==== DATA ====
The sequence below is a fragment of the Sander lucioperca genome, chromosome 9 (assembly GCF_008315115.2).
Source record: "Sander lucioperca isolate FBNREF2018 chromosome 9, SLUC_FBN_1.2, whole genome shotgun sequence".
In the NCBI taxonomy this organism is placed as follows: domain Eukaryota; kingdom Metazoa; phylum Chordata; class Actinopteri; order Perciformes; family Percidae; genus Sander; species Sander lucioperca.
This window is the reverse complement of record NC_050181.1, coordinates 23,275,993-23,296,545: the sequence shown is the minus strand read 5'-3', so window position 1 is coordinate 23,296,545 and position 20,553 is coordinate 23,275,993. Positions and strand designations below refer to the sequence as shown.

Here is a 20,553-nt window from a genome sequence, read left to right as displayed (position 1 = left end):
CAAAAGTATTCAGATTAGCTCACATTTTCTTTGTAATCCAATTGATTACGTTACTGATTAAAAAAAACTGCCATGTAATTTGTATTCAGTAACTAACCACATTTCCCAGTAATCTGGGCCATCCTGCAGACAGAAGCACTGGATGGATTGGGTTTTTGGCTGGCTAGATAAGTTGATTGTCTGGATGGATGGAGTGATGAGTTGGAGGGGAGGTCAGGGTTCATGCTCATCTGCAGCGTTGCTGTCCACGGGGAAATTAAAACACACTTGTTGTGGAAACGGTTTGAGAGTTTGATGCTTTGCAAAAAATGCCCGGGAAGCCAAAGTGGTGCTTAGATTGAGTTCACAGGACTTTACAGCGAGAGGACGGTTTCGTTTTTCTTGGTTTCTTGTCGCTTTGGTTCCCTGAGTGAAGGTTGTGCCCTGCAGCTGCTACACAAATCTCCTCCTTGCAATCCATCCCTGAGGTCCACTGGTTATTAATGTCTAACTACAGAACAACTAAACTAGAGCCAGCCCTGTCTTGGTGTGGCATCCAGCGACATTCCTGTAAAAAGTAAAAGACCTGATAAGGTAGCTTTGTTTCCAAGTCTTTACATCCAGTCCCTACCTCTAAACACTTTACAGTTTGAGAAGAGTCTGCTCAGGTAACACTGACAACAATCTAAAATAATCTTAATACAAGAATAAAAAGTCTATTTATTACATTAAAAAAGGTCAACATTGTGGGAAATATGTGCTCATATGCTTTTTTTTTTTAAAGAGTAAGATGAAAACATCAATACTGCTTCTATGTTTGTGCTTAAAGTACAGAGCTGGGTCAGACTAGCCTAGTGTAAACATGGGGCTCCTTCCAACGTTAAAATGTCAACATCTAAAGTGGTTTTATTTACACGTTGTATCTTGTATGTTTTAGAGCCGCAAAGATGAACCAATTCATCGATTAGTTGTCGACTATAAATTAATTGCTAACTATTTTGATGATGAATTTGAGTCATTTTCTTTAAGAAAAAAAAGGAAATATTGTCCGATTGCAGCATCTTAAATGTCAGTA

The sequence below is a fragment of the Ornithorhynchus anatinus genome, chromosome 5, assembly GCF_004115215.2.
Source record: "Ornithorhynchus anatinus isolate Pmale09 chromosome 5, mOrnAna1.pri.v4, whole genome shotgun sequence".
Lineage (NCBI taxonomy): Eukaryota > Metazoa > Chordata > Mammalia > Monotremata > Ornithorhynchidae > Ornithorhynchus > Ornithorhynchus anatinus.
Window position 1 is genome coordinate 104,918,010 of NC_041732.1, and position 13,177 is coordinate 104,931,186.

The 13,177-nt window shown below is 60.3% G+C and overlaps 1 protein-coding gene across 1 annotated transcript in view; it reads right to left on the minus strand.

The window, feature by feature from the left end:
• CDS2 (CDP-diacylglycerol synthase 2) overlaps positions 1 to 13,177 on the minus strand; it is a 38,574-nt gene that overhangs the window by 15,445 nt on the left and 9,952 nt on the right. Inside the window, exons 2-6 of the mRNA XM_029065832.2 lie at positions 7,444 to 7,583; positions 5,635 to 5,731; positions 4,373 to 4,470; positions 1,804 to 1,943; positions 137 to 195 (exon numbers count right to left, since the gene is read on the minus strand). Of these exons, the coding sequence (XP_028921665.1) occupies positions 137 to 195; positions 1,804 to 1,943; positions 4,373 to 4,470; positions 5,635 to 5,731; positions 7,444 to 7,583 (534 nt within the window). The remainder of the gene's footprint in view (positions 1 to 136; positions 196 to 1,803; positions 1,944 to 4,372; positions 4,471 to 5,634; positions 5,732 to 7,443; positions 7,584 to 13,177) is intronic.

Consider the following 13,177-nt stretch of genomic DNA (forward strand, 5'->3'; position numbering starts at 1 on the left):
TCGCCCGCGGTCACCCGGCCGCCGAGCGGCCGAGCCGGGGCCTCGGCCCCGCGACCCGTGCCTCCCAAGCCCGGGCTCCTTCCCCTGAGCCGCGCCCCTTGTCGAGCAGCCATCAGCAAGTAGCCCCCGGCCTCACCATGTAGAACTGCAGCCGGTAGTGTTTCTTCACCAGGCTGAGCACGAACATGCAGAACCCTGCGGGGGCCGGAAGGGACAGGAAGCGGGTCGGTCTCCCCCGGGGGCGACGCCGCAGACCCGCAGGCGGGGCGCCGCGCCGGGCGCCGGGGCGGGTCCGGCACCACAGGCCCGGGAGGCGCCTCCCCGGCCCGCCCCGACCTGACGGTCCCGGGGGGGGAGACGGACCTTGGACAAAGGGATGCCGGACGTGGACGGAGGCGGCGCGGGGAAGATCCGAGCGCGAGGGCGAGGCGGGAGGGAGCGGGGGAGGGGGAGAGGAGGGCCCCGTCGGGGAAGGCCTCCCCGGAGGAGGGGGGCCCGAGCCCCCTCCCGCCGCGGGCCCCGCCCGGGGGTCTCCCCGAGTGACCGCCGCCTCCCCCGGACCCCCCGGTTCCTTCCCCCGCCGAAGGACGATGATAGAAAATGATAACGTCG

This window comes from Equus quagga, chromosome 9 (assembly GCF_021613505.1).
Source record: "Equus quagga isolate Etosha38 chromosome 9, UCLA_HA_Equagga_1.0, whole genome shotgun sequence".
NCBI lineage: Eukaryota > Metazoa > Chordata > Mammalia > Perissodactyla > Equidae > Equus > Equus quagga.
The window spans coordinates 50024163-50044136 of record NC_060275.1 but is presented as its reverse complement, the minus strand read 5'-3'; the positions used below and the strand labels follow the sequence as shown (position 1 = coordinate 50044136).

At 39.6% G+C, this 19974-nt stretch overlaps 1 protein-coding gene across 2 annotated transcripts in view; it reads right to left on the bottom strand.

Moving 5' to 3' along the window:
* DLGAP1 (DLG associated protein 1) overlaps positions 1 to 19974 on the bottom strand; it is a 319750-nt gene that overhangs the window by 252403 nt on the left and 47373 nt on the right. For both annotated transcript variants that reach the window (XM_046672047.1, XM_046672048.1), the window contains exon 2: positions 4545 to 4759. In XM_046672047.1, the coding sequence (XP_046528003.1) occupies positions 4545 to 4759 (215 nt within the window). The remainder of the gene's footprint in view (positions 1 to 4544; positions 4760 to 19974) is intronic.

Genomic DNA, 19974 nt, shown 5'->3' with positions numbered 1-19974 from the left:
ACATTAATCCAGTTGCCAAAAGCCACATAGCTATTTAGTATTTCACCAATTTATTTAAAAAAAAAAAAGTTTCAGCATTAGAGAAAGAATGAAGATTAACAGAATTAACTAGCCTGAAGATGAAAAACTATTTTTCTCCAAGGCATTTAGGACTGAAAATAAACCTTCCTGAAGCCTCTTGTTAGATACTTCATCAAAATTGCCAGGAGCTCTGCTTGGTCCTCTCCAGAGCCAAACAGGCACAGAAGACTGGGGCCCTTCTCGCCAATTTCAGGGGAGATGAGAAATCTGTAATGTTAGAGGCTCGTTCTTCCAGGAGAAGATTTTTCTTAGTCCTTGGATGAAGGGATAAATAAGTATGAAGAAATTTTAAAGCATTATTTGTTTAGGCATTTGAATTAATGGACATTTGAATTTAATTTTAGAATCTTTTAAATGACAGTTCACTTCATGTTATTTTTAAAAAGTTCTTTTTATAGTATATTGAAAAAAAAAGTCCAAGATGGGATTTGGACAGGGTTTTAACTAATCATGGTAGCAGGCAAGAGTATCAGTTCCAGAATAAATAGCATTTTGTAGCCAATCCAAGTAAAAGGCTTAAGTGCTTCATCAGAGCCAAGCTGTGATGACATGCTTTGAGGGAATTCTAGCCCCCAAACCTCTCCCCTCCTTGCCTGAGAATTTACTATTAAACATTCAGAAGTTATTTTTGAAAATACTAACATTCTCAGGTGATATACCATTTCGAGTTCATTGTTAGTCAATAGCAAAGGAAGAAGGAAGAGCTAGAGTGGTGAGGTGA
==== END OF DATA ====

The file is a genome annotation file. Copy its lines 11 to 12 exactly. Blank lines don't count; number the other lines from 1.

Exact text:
The 13,177-nt window shown below is 60.3% G+C and overlaps 1 protein-coding gene across 1 annotated transcript in view; it reads right to left on the minus strand.

The window, feature by feature from the left end: